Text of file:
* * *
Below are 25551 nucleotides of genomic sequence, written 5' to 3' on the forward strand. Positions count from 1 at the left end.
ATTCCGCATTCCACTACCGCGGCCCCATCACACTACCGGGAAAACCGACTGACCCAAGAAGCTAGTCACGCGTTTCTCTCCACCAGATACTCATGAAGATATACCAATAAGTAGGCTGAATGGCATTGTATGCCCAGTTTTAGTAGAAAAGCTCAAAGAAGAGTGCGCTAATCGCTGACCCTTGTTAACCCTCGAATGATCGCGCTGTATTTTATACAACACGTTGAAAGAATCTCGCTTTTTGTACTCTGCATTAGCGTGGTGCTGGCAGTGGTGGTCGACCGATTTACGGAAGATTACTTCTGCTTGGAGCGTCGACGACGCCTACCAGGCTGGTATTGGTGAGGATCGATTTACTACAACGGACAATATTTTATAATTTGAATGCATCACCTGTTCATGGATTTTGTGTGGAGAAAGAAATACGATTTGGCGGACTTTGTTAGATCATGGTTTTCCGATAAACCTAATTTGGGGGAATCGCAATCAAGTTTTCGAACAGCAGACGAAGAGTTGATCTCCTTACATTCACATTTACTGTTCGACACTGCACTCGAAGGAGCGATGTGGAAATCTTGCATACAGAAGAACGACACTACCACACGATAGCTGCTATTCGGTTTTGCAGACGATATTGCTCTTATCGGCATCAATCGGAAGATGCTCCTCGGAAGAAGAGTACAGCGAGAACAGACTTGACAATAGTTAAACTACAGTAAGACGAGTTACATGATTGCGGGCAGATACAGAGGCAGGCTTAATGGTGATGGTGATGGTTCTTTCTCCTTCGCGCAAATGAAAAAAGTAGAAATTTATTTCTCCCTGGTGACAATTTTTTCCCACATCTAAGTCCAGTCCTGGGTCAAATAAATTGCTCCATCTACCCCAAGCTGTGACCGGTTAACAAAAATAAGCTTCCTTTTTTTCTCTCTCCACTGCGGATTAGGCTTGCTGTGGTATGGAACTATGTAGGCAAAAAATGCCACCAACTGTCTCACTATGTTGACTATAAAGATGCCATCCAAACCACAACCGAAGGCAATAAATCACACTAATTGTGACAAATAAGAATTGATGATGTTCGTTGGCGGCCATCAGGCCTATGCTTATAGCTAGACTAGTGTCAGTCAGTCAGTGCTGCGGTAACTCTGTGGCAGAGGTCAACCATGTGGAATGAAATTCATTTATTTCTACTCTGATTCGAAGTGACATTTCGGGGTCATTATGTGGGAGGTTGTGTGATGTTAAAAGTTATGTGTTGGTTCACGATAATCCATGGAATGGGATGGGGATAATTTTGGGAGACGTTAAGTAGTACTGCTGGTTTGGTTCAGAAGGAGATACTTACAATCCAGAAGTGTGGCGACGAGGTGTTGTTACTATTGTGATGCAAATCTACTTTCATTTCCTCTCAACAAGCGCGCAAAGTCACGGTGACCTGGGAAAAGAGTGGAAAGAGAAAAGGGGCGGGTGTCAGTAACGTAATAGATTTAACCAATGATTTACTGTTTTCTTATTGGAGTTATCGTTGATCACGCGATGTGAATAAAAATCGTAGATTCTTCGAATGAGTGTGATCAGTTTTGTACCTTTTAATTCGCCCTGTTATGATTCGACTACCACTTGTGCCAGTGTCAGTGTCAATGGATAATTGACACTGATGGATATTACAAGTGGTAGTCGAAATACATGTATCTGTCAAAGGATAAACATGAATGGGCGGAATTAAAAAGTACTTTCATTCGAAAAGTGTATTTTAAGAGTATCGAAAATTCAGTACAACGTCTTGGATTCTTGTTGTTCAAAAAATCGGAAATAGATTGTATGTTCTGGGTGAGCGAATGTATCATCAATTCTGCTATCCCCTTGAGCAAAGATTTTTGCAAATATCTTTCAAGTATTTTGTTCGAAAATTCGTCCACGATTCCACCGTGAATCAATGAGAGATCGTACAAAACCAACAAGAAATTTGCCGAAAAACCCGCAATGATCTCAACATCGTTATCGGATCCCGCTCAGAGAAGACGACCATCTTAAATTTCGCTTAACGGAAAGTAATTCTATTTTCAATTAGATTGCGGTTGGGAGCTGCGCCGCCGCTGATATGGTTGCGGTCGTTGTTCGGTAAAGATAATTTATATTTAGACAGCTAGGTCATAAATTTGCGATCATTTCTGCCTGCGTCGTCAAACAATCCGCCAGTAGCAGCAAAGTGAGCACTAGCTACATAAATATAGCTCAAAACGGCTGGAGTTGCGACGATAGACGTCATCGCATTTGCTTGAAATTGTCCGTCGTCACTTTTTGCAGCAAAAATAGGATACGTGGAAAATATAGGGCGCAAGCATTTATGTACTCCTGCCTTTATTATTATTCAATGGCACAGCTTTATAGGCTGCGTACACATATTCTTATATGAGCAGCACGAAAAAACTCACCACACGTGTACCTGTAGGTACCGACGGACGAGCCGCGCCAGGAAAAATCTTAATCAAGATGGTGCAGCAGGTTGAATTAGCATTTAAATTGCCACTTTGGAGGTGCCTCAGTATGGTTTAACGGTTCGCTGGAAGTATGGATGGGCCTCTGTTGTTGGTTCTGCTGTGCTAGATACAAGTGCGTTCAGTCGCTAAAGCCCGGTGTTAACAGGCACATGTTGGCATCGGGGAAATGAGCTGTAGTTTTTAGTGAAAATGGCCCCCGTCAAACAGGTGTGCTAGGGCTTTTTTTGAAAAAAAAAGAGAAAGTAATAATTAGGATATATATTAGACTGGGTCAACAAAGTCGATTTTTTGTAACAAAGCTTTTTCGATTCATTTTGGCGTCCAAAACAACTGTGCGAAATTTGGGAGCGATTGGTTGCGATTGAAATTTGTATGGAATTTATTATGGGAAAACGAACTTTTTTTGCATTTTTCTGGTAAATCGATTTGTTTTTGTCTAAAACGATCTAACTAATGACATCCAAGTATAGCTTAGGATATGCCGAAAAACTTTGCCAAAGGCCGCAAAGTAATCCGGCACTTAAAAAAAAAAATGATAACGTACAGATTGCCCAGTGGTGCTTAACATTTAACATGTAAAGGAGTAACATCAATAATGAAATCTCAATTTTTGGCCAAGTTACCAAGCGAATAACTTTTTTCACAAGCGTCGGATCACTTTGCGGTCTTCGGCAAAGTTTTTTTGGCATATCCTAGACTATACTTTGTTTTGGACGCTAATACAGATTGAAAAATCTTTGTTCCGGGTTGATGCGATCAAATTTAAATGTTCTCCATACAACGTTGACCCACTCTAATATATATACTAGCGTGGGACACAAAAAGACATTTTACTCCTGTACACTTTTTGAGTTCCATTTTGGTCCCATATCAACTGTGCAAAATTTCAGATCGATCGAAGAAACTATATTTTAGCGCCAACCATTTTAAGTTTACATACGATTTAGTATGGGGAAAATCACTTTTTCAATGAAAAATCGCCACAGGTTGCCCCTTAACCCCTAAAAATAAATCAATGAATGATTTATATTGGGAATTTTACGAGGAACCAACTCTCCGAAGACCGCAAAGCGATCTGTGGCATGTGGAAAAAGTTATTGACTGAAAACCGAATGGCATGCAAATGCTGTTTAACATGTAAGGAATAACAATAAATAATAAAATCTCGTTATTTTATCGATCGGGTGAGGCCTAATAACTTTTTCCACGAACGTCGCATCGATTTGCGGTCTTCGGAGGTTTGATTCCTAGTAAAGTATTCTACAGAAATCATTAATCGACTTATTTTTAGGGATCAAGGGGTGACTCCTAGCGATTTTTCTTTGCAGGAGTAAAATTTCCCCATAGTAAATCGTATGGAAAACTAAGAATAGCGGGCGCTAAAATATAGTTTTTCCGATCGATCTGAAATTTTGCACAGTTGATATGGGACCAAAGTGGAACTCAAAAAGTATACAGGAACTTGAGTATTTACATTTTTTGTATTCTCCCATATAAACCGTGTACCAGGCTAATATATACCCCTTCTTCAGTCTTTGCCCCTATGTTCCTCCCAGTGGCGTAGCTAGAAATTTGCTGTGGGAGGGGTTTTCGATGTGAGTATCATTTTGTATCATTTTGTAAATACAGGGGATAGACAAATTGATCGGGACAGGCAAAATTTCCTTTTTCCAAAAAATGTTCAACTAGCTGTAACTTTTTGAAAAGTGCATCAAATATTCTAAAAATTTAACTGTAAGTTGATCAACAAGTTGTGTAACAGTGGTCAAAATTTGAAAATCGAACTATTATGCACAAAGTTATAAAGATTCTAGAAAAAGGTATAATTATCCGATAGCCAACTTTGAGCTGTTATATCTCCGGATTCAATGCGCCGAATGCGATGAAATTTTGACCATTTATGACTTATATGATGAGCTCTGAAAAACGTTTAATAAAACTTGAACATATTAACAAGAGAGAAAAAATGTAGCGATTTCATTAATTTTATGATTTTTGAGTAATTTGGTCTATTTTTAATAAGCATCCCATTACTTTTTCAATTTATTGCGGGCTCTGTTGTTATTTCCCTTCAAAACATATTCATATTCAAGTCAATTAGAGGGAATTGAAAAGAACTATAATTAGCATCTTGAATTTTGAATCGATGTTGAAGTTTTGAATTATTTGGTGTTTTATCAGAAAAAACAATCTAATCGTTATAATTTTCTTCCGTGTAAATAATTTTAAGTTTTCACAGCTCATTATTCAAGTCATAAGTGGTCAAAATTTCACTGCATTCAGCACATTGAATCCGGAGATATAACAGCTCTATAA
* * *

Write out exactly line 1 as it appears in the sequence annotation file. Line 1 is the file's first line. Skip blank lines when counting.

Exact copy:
Below are 25551 nucleotides of genomic sequence, written 5' to 3' on the forward strand. Positions count from 1 at the left end.